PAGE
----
Why don't highly-educated decision makers understand the fallacies of the free market, and hence fail to create ICT regulation and guidelines that lead to free market ICT platform with fair entrance and competition conditions? What is so difficult about the golden rule that a provider of a platform (ICT and others) should never be allowed to become a provider of services on top of that platform? And why should decision makers never allow platform providers to put a password on the platform to access the data that actually are owned by the user?

Why don't they understand that all the investments they make to close the digital divide only makes it larger? For example, do they really believe that providing money to schools to use Microsoft Word/Excel, Apple FaceTime or the MathWorks Matlab helps the pupils to become empowered IT users in their later life? Maybe they don't realise that the moment these students leave school and start their career, their employers have to cough up several thousands of euros to let them continue with the same ICT habits?

Continuous education to individuals, organisations and companies

I consider an academic degree as a more than decent starting point for a professional career, but nothing more. Hence, I offer state of the art update classes in all areas of my expertise, at consultancy fees. Individuals, organisations (press, governmental administations,…) and companies can apply, starting from half a day to three day courses.

The fees go for 100% to KU Leuven or TU Eindhoven funds to support my research. Both universities have selected continuous education as one of its major missions, but have not yet been able to provide much in terms of concrete contents; so, mine is a humble contribution to that mission.


Current international projects in the European Union's H2020 Programme: Esrocos (H2020-ESA cooperation, 2016–2019), Ropod (2017–2019, coordinated by Nico Hübel), RobMoSys (2017–2020, coordinated by Enea Scioni).

Lessons learned from past projects: BRICS (Best Practice in Robotics, 2009–2013) and Rosetta (Robot control for skilled execution of tasks in natural interaction with humans; based on autonomy, cumulative knowledge and learning, 2009–2013) have helped me understand what step changes are required in the domains of, respectively, systems software engineering and task specification. In Pick-n-Pack (2012–2016), the insights gained in the above-mentioned projects were turned into innovative software solutions, in the context of “robotics” food production lines. RoboHow (2012–2016) complemented the above-mentioned ones by (preliminary versions of) formal representations of the knowledge of robot motions and tasks. Sherpa (2013–2017) and the ongoing H2020 projects allow the positively brutal confrontation of our insights with the real world of various challenging application domains, and with the strong but highly justified requirements from end-users and industrial integrators.


Contact me to get electronic copies of my publications.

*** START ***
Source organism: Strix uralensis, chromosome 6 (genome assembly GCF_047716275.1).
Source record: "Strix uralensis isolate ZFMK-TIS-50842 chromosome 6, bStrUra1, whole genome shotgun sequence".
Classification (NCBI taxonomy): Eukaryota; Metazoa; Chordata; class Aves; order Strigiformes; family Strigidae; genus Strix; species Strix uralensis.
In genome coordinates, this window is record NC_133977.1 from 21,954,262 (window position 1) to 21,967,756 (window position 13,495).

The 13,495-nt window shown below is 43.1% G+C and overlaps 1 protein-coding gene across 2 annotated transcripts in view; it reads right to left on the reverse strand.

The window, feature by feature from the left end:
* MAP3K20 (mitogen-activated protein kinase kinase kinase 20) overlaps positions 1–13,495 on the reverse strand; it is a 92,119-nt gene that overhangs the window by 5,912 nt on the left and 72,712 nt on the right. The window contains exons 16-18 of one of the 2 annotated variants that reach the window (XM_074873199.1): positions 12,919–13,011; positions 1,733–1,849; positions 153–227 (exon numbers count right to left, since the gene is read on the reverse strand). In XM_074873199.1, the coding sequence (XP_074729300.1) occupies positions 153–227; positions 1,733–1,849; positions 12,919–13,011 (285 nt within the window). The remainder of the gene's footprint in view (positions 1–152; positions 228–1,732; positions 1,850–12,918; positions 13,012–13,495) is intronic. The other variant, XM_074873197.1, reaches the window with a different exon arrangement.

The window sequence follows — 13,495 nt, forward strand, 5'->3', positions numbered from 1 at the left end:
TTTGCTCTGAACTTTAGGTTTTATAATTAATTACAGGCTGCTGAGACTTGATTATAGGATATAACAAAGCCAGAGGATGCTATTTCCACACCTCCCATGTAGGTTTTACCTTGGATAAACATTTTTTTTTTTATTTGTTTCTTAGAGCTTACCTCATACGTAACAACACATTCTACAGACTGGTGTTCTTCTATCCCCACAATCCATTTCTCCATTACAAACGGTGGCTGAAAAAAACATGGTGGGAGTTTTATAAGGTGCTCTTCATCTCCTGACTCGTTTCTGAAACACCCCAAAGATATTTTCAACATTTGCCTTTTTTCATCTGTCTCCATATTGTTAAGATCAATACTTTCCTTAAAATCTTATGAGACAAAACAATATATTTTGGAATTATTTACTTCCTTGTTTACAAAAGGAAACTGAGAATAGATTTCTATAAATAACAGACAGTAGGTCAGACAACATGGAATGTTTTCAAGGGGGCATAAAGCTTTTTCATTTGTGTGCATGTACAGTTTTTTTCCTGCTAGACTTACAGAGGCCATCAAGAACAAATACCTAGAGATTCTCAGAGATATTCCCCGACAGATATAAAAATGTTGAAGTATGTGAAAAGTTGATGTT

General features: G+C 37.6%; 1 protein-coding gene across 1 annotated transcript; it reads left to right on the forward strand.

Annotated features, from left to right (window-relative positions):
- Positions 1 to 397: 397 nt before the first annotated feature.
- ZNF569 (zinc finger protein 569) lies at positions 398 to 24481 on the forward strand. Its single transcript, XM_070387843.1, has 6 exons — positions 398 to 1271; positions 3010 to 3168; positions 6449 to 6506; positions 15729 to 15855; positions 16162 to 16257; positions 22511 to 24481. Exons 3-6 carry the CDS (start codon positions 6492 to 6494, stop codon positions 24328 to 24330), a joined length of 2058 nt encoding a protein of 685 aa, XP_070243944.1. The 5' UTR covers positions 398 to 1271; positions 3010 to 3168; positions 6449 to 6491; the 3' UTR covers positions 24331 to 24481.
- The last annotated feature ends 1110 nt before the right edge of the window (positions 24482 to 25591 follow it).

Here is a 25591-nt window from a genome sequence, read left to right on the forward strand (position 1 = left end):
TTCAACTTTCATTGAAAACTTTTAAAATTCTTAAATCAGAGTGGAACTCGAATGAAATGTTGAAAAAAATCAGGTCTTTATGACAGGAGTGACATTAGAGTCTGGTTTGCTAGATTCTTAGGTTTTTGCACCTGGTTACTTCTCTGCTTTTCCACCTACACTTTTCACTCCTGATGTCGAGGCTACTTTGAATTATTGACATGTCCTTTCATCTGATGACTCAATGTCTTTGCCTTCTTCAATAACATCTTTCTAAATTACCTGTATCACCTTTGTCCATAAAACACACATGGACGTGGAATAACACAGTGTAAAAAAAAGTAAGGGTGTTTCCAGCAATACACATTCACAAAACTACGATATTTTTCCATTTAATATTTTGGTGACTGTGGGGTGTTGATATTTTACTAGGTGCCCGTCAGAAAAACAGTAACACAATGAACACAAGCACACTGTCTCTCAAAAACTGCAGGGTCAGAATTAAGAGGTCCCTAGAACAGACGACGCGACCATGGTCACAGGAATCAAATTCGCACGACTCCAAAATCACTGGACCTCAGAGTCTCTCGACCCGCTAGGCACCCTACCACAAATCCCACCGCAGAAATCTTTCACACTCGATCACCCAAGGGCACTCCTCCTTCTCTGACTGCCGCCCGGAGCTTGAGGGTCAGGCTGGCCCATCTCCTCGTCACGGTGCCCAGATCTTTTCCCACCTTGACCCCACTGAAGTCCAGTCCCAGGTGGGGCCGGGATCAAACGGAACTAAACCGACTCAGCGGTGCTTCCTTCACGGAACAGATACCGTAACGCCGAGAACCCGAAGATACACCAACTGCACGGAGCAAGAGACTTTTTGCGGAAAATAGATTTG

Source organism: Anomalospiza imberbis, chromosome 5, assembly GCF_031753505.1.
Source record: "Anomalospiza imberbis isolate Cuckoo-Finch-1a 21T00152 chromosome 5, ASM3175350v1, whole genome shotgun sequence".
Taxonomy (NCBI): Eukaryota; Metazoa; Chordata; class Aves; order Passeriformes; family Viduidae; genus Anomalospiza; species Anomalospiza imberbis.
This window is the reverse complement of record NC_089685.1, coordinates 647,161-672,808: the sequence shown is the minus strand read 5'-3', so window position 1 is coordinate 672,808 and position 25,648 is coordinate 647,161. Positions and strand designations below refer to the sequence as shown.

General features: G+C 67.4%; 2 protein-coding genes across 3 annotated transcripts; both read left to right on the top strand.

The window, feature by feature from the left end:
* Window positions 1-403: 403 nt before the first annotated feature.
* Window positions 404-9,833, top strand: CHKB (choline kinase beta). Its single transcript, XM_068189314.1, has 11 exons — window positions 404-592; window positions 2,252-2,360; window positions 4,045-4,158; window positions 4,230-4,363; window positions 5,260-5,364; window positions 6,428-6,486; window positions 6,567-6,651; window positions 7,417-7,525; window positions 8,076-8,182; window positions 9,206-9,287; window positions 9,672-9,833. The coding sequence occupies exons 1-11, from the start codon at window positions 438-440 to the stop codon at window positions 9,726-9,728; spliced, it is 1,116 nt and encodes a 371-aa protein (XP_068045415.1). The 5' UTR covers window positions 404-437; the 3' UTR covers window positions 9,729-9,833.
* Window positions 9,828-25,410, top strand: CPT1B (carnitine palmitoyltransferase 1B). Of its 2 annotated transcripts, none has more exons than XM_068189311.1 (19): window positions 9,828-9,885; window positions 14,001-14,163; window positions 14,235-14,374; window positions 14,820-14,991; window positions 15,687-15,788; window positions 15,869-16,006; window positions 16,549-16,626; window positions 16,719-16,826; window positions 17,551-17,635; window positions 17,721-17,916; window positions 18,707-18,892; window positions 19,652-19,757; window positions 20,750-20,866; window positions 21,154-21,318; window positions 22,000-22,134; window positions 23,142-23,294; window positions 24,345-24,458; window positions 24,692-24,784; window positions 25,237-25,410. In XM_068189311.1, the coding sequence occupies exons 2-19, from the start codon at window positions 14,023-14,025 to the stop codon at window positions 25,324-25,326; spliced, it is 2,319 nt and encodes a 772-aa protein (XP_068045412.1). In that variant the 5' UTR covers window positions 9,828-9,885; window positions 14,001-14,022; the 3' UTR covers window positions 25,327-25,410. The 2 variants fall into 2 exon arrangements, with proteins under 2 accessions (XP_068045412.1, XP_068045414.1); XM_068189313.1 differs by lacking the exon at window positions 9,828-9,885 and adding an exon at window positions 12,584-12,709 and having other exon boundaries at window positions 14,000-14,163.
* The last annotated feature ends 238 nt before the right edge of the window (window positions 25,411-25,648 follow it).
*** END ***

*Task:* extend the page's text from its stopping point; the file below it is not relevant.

I have been very active in promoting the introduction into the robotics domain of the separation of concerns concept, originally via the 4Cs (of Radestock and Eisenbach, 1996, see below), which I refined into the 5Cs: Computation, Communication, Coordination, Composition, and Configuration.

The first “real” publication about the 5Cs was this White Paper, created in the context of the Robot Standards (RoSta) project: Erwin Prassler, Herman Bruyninckx, Klas Nilsson, and Azamat Shakhimardanov, The Use of Reuse for Designing and Manufacturing Robots. Klas deserves the credit of introducing me to the seminal paper by Matthias Radestock and Susan Eisenbach, Coordination in evolving systems, Trends in Distributed Systems. CORBA and Beyond, Springer-Verlag, 1996, pp. 162-176.

A more complete paper on the 5Cs, and on how to use them not just for separation but also for constructive composition has been published in JOSER: The 5C-based architectural Composition Pattern: lessons learned from re-developing the iTaSC framework for constraint-based robot programming, Dominick Vanthienen, Markus Klotzbuecher, Herman Bruyninckx, Vol. 5, No. 1, 2014.

The documentation of Markus Klotzbücher's rFSM package on Github can be found here.

Teaching & Education

The contributions to the education of our young engineers that I value most are my emphasis on (i) system-level thinking, and (ii) attitude of constructively critical evaluation of all available sources of information, starting with pseudo-peer reviewed open content such as the Wikipedia. Our students typically score poorly on both aspects, which I think are fundamental for Europe's ability to maintain an innovative R&D ecosystem. The future does not belong to those who posess the most knowledge, but to those who are able to understand how and where to apply that knowledge.

My most “revolutionary” contribution to education is to use professional mailing lists as first-class teaching tool: this is the most effective (albeit labour intensive and not always efficient…) approach to provide learning feedback to students on an individual basis, answering to their problems when they are ready for it. This best practice comes directly from my long-term, intensive immersion in, and contributions to, the “open source” community.